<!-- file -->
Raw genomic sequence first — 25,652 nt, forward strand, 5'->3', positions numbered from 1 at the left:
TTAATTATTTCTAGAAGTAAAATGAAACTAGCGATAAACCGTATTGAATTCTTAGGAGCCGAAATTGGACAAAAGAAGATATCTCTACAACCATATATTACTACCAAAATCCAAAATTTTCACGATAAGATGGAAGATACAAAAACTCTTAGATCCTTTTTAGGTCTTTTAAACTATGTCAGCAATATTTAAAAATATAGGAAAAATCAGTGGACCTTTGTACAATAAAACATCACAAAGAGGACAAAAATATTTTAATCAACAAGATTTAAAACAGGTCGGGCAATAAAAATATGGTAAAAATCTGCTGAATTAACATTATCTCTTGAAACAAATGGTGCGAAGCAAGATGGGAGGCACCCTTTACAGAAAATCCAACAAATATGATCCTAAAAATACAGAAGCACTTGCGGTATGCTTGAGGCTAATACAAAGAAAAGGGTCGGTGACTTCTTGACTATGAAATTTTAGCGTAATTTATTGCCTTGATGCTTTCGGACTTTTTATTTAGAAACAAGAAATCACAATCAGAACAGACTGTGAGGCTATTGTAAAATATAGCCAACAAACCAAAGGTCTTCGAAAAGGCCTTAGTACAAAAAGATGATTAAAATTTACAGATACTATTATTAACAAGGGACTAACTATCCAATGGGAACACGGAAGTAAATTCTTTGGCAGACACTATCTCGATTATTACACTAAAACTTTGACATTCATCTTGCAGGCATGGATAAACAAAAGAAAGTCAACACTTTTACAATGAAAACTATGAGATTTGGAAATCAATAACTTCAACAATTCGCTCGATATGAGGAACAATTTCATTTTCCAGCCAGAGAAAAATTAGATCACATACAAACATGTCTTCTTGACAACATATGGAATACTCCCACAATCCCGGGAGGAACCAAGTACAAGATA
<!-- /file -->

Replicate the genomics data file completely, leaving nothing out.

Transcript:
Raw genomic sequence first — 25,652 nt, forward strand, 5'->3', positions numbered from 1 at the left:
TTAATTATTTCTAGAAGTAAAATGAAACTAGCGATAAACCGTATTGAATTCTTAGGAGCCGAAATTGGACAAAAGAAGATATCTCTACAACCATATATTACTACCAAAATCCAAAATTTTCACGATAAGATGGAAGATACAAAAACTCTTAGATCCTTTTTAGGTCTTTTAAACTATGTCAGCAATATTTAAAAATATAGGAAAAATCAGTGGACCTTTGTACAATAAAACATCACAAAGAGGACAAAAATATTTTAATCAACAAGATTTAAAACAGGTCGGGCAATAAAAATATGGTAAAAATCTGCTGAATTAACATTATCTCTTGAAACAAATGGTGCGAAGCAAGATGGGAGGCACCCTTTACAGAAAATCCAACAAATATGATCCTAAAAATACAGAAGCACTTGCGGTATGCTTGAGGCTAATACAAAGAAAAGGGTCGGTGACTTCTTGACTATGAAATTTTAGCGTAATTTATTGCCTTGATGCTTTCGGACTTTTTATTTAGAAACAAGAAATCACAATCAGAACAGACTGTGAGGCTATTGTAAAATATAGCCAACAAACCAAAGGTCTTCGAAAAGGCCTTAGTACAAAAAGATGATTAAAATTTACAGATACTATTATTAACAAGGGACTAACTATCCAATGGGAACACGGAAGTAAATTCTTTGGCAGACACTATCTCGATTATTACACTAAAACTTTGACATTCATCTTGCAGGCATGGATAAACAAAAGAAAGTCAACACTTTTACAATGAAAACTATGAGATTTGGAAATCAATAACTTCAACAATTCGCTCGATATGAGGAACAATTTCATTTTCCAGCCAGAGAAAAATTAGATCACATACAAACATGTCTTCTTGACAACATATGGAATACTCCCACAATCCCGGGAGGAACCAAGTACAAGATA